Sat, Dec 11, 2010 - Page 1 News List

Ma’s rights speech draws protests

By Loa Iok-sin  /  Staff reporter

President Ma Ying-jeou is heckled by a member of the audience as he speaks yesterday at the Jingmei Human Rights Memorial in Sindian, Taipei County.

PHOTO: CNA

Calling President Ma Ying-jeou (馬英九) a human rights violator who had no right to talk about human rights, dozens of former political prisoners yesterday protested as the president delivered a speech at the Jingmei Human Rights Cultural Park as part of events to mark International Human Rights Day.

“You’re a transgressor!” “Ma Ying-jeou, step down!” “You don’t deserve to stand there and talk!” “We don’t want to listen to your lies!” the protesters shouted.

One after another the former political prisoners, their families and friends stood up from the audience and shouted as Ma took the podium at the inauguration of an exhibition on the White Terror at the former detention center in Sindian City (新店), Taipei County.

The White Terror refers to the period from 1949 to 1987 when martial law was in effect, during which tens of thousands of political dissidents and others were arrested, jailed, disappeared, executed or murdered with or without trial.

Ma continued his speech even as many of the protesters staged a walkout, leaving about one-third of the seats empty.

“I can understand why some of our friends have different voices. I appreciate that they are willing to come and I’m willing to listen to what they have to say,” Ma said.

Speaking to media outside the venue, Huang Shu-chun (黃淑純) said she could not bear to listen to the president talk as if human rights abuses were a thing of the past.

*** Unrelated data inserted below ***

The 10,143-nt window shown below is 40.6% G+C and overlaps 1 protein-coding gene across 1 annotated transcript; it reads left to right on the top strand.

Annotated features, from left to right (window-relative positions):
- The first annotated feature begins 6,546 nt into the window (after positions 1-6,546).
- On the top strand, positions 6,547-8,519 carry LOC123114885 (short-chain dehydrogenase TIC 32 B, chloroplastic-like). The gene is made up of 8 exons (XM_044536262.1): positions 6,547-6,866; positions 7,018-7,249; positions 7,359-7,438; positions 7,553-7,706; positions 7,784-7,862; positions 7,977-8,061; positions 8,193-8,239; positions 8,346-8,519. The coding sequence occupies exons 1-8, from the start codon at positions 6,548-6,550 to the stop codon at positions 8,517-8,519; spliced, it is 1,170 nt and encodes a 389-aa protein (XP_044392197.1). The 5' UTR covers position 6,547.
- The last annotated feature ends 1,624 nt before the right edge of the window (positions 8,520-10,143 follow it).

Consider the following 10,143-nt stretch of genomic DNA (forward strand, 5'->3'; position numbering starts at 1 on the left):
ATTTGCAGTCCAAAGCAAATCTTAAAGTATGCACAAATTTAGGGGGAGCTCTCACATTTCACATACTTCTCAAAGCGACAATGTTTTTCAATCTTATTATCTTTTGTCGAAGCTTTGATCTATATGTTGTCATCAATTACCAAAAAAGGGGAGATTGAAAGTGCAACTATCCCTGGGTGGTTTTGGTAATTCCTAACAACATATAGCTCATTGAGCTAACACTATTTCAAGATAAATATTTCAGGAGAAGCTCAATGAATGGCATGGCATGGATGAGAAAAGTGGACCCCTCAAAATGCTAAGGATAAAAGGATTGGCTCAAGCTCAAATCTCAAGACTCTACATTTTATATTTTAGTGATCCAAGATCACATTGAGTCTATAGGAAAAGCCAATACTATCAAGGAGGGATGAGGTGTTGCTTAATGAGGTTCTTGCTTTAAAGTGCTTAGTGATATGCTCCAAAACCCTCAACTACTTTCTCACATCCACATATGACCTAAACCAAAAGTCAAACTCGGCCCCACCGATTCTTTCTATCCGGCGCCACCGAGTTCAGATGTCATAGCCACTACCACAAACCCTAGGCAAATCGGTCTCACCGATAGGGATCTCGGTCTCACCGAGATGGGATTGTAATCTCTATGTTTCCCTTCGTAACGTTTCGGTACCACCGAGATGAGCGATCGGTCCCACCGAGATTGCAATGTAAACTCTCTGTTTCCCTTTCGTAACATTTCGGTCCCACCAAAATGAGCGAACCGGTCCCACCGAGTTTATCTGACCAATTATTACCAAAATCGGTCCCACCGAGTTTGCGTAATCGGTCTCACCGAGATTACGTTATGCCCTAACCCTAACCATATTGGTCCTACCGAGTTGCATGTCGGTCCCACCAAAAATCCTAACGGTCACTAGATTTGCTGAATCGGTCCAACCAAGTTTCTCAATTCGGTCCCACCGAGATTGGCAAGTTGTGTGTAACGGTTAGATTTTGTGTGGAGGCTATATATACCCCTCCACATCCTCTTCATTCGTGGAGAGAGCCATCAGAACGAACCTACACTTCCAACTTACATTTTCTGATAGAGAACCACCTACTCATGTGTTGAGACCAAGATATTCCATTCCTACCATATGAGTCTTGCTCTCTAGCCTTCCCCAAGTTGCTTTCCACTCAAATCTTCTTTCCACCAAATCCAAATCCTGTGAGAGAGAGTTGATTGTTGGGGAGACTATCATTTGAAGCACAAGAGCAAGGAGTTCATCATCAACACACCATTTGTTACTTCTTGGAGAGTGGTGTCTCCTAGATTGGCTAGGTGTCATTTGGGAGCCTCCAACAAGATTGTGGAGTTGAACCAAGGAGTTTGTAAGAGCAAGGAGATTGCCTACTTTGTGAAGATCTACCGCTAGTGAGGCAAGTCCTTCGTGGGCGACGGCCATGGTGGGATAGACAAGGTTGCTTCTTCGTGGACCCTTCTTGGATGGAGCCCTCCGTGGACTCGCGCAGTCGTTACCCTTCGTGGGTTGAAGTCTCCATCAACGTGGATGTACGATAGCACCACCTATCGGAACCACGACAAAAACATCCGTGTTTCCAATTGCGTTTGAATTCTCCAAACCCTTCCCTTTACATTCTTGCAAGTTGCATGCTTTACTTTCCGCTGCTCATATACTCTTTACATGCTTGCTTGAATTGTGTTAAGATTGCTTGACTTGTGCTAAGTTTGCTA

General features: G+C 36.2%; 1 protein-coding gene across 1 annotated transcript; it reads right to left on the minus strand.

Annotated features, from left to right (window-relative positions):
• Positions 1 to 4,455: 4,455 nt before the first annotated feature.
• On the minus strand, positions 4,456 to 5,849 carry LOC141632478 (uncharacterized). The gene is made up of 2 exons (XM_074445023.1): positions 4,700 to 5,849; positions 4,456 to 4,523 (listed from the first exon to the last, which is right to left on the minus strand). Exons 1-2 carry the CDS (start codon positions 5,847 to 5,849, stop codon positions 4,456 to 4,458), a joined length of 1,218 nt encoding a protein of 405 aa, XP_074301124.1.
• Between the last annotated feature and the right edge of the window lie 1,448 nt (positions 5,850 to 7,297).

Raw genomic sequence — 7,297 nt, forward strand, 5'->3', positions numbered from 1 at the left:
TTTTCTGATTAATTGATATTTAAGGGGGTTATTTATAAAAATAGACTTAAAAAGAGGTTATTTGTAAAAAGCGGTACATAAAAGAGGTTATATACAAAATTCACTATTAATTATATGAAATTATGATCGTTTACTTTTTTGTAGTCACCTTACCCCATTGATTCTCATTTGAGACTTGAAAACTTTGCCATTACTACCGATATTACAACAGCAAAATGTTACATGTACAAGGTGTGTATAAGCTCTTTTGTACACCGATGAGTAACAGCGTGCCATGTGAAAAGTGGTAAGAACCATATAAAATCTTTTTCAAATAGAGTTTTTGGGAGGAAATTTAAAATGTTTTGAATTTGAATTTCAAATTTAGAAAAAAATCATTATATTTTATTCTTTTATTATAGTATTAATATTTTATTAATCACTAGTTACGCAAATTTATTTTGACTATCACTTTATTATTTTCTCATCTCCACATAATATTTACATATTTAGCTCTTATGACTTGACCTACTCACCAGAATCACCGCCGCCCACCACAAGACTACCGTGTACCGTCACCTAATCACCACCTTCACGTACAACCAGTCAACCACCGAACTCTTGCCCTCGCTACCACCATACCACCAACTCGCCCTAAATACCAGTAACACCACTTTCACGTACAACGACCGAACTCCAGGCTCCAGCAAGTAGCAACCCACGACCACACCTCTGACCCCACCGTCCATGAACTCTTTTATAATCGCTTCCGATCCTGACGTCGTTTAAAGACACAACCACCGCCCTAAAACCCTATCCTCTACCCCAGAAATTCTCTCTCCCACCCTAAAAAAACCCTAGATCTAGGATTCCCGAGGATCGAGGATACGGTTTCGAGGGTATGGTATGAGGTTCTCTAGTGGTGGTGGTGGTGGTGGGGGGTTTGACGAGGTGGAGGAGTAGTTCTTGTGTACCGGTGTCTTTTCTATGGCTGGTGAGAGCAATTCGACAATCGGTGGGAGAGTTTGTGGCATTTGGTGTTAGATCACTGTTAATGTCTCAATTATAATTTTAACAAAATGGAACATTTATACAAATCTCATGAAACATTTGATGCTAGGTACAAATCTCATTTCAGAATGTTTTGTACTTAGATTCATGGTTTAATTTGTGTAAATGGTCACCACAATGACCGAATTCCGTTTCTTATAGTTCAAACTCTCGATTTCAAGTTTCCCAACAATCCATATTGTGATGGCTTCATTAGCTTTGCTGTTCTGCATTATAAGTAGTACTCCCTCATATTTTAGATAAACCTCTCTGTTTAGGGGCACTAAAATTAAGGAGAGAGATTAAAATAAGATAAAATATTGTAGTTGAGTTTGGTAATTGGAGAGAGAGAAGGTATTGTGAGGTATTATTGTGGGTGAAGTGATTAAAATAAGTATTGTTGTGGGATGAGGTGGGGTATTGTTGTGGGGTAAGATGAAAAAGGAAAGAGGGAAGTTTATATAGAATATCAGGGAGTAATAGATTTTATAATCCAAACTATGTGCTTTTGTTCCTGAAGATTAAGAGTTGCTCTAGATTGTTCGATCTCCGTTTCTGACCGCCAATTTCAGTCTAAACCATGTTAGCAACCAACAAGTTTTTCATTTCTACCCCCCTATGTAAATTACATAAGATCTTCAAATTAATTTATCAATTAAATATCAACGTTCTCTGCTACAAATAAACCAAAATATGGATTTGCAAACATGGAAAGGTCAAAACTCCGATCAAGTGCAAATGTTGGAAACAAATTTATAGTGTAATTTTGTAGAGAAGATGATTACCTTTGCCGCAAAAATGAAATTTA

“Human rights violations are happening today and even if Ma talks about human rights, it’s gotten worse since he came into office,” Huang said. “Take freedom of the press for example. As reporters, don’t you feel there are more restrictions and government interference now?”

Lin Shu-chih (林樹枝), a former prisoner of conscience, said someone who had “no idea” about human rights and was one of the perpetrators of human rights abuses during the White Terror did not deserve to talk about human rights on Human Rights Day.

Ma, who studied in the US in the 1970s on grants from the Chinese Nationalist Party (KMT), is alleged by many Taiwanese who were in the US at the same time to have been a “professional student” who spied on anti-government activities by other students.

Ma has repeatedly denied the allegation over the years.

The White Terror exhibition features books, sketches, pictures and personal items from political prisoners who were held at the Jingmei Military Detention Center. The exhibition will run until Dec. 10, 2012.

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